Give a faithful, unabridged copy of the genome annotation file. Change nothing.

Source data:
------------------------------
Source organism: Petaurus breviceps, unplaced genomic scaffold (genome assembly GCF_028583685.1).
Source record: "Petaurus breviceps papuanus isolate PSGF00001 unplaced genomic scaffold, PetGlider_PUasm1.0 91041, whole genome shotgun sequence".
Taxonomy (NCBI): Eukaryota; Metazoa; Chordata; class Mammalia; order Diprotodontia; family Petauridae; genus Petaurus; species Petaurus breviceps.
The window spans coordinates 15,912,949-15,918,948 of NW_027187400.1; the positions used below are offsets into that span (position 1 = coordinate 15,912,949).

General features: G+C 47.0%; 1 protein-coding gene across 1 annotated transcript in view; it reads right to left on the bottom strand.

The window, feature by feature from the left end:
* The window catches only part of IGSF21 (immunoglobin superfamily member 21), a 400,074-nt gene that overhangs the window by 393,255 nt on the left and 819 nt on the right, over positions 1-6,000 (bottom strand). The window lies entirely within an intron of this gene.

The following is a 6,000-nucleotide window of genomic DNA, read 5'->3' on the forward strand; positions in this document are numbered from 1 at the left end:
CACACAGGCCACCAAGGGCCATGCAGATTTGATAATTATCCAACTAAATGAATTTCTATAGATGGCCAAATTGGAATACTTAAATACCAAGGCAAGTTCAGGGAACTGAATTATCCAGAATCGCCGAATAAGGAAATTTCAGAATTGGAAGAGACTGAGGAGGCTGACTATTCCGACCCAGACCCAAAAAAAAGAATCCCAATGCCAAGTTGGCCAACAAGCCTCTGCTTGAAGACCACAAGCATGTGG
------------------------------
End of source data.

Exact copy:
Source organism: Petaurus breviceps, unplaced genomic scaffold (genome assembly GCF_028583685.1).
Source record: "Petaurus breviceps papuanus isolate PSGF00001 unplaced genomic scaffold, PetGlider_PUasm1.0 91041, whole genome shotgun sequence".
Taxonomy (NCBI): Eukaryota; Metazoa; Chordata; class Mammalia; order Diprotodontia; family Petauridae; genus Petaurus; species Petaurus breviceps.
The window spans coordinates 15,912,949-15,918,948 of NW_027187400.1; the positions used below are offsets into that span (position 1 = coordinate 15,912,949).

General features: G+C 47.0%; 1 protein-coding gene across 1 annotated transcript in view; it reads right to left on the bottom strand.

The window, feature by feature from the left end:
* The window catches only part of IGSF21 (immunoglobin superfamily member 21), a 400,074-nt gene that overhangs the window by 393,255 nt on the left and 819 nt on the right, over positions 1-6,000 (bottom strand). The window lies entirely within an intron of this gene.

The following is a 6,000-nucleotide window of genomic DNA, read 5'->3' on the forward strand; positions in this document are numbered from 1 at the left end:
CACACAGGCCACCAAGGGCCATGCAGATTTGATAATTATCCAACTAAATGAATTTCTATAGATGGCCAAATTGGAATACTTAAATACCAAGGCAAGTTCAGGGAACTGAATTATCCAGAATCGCCGAATAAGGAAATTTCAGAATTGGAAGAGACTGAGGAGGCTGACTATTCCGACCCAGACCCAAAAAAAAGAATCCCAATGCCAAGTTGGCCAACAAGCCTCTGCTTGAAGACCACAAGCATGTGG